Even though I had been told a number of times the stories I wrote about people would make a good book, I wasn’t interested in publishing. One reason was my disillusionment with Christian publishing. I had prepared a book proposal for a respected Christian agent many years earlier. He sent me a letter, which I learned later, was unusual. Standard practice is to ignore you or send a form letter. The agent complemented my writing, noted that I did a good job on the book proposal, and acknowledged the work had merit. He did not believe he could sell the manuscript in the current market and on that sole basis he rejected me as a client.
As I read the agent’s letter, a scripture came to mind. “You cannot serve both God and Money” (Matthew 6:24). Talent didn’t matter, money did. I wondered why money was the deciding factor. I understand that a business needs to make money to survive, even Christian businesses. I also understand that God promised to add what we need (money) if we seek to do his will.
As I talked to published writers, I learned that traditional publishers did little more than print on demand publishers for new authors. If I had to do everything myself, print on demand was the logical choice. The author’s control over the finished product is greater, and the profit margins were, in my opinion, fairer. The prospect of marketing and selling my own book was distasteful. Ultimately, my research brought me to the conclusion that publishing was not for me.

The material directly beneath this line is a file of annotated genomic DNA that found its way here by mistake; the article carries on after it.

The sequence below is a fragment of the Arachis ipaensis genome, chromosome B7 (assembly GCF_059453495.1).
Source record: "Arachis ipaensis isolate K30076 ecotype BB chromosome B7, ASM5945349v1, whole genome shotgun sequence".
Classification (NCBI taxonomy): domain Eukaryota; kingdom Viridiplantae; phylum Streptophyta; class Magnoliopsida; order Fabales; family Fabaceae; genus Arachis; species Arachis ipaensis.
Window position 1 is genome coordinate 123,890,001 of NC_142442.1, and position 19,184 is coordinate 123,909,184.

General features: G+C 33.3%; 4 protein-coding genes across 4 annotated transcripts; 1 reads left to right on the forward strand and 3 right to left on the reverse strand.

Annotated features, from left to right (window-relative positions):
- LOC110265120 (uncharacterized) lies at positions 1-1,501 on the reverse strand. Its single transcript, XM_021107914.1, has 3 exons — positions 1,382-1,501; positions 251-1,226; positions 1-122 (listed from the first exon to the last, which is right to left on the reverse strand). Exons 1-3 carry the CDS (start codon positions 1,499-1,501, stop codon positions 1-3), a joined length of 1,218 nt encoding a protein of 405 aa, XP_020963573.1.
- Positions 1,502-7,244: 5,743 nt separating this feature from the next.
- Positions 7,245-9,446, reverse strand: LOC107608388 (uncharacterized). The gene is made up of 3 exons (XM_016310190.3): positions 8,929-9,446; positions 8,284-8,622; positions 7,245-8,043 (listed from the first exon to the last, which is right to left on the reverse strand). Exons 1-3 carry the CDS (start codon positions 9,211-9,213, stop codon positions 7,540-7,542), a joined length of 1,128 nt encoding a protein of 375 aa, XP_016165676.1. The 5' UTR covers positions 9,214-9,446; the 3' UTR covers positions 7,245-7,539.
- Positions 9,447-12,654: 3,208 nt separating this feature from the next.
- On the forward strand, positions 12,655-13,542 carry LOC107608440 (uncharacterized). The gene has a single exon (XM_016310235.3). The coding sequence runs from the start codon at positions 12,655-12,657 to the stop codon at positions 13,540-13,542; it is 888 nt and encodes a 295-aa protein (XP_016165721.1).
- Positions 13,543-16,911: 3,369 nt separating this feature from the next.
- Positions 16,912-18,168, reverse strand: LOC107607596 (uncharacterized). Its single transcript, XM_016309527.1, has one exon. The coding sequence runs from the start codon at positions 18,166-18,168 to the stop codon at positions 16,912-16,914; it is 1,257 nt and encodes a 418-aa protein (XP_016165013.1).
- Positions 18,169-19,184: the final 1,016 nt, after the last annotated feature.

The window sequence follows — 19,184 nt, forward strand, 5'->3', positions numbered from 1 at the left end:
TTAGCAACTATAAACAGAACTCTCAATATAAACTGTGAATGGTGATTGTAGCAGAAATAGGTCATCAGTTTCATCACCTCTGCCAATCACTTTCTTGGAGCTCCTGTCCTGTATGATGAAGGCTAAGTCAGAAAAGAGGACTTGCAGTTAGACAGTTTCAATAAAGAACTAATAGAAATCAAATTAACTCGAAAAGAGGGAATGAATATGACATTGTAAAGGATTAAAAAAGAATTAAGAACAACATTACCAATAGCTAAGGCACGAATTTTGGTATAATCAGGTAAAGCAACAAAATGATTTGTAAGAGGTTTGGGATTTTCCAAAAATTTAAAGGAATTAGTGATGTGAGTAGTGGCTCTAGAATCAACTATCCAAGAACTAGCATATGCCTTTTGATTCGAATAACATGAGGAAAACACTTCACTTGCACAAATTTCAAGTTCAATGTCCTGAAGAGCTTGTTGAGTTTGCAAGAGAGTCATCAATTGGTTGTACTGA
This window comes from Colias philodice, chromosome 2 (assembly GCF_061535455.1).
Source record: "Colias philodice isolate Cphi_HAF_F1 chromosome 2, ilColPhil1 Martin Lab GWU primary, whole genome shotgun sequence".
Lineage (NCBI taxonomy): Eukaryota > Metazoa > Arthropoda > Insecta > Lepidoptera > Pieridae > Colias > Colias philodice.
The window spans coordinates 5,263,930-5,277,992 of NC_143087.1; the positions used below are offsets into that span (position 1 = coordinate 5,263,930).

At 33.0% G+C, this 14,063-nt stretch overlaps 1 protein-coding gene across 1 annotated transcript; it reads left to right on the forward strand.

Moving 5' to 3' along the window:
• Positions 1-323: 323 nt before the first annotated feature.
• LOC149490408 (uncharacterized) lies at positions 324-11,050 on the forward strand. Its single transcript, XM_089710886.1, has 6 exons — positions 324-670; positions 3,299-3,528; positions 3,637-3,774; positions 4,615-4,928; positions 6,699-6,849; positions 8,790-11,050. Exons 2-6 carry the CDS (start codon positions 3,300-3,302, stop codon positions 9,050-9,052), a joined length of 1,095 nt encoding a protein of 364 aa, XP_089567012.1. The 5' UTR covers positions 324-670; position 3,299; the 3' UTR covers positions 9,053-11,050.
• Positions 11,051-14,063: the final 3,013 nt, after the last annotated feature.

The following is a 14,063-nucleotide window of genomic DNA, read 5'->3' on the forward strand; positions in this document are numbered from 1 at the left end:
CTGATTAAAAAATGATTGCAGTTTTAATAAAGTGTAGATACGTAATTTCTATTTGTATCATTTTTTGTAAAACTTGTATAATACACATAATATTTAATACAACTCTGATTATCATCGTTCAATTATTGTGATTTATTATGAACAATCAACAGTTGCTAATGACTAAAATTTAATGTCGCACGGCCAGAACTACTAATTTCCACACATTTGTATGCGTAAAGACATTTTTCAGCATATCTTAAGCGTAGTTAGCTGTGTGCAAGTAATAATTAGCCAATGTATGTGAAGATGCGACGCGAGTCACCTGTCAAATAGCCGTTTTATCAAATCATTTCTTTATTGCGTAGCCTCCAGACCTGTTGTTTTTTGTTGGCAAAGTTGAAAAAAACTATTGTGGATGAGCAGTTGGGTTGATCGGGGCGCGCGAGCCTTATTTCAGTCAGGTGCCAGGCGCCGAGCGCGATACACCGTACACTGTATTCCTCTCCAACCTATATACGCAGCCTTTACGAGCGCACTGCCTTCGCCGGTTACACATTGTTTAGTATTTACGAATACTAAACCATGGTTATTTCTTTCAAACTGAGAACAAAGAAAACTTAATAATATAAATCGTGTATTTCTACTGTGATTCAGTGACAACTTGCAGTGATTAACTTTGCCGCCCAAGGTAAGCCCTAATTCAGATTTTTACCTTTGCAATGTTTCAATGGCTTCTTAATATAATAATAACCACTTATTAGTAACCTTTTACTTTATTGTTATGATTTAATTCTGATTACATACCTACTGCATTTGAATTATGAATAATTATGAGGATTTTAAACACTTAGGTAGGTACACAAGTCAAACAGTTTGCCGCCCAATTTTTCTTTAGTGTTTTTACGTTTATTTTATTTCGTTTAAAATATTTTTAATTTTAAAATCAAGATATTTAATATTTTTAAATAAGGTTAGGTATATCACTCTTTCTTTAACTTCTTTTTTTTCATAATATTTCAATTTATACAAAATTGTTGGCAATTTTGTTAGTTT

A friend and I decided to attend a writer’s conference at a church in Alabama. The fee was affordable, and I felt a workshop about writing personal stories would be beneficial. The conference also offered ten minutes to pitch book ideas to agents from a literary agency. My friend planned to pitch a fiction book she had already written. She suggested I pitch the articles I had been writing for NOLA as a book to the nonfiction agent. I wasn’t interested because I had to miss the workshop on writing personal stories to meet with the agent. She persisted. I resisted. She insisted. I wrote a one page query letter to give the agent for one reason: to get my pesky friend off my back.
I met the agent in a Sunday School room. I handed the agent my query letter and launched into my sales pitch. The agent glanced at the query letter, covered the letter with his hands and smiled broadly. As I rambled incoherently trying to sell the idea, I wondered why he was smiling. When I stopped talking to breathe, he said, “I’m interested.” I was dumfounded without a clue what I should say next. His request to see a manuscript forced me to write one.
I spent months collecting signed permission forms authorizing me to use the stories I’d written in a book. Then many hours were devoted to compiling the stories into a manuscript format acceptable to the agent. I sent the manuscript November 1. He said he would get back to me before Christmas. He didn’t. I sent a few email inquiries. He did not respond. I had not sent the manuscript in cold. He asked to see it. When he lost interest, he did not bother to tell me. How difficult is it to type “No thanks” and hit send.
My second dealings with an agent reinforced my disillusionment with Christian publishing. I sent the manuscript on a shelf and prayed, “God, if you want this manuscript published, give me a publisher.” I promptly forgot about publishing, but publishing did not forget about me. More about that in my next post.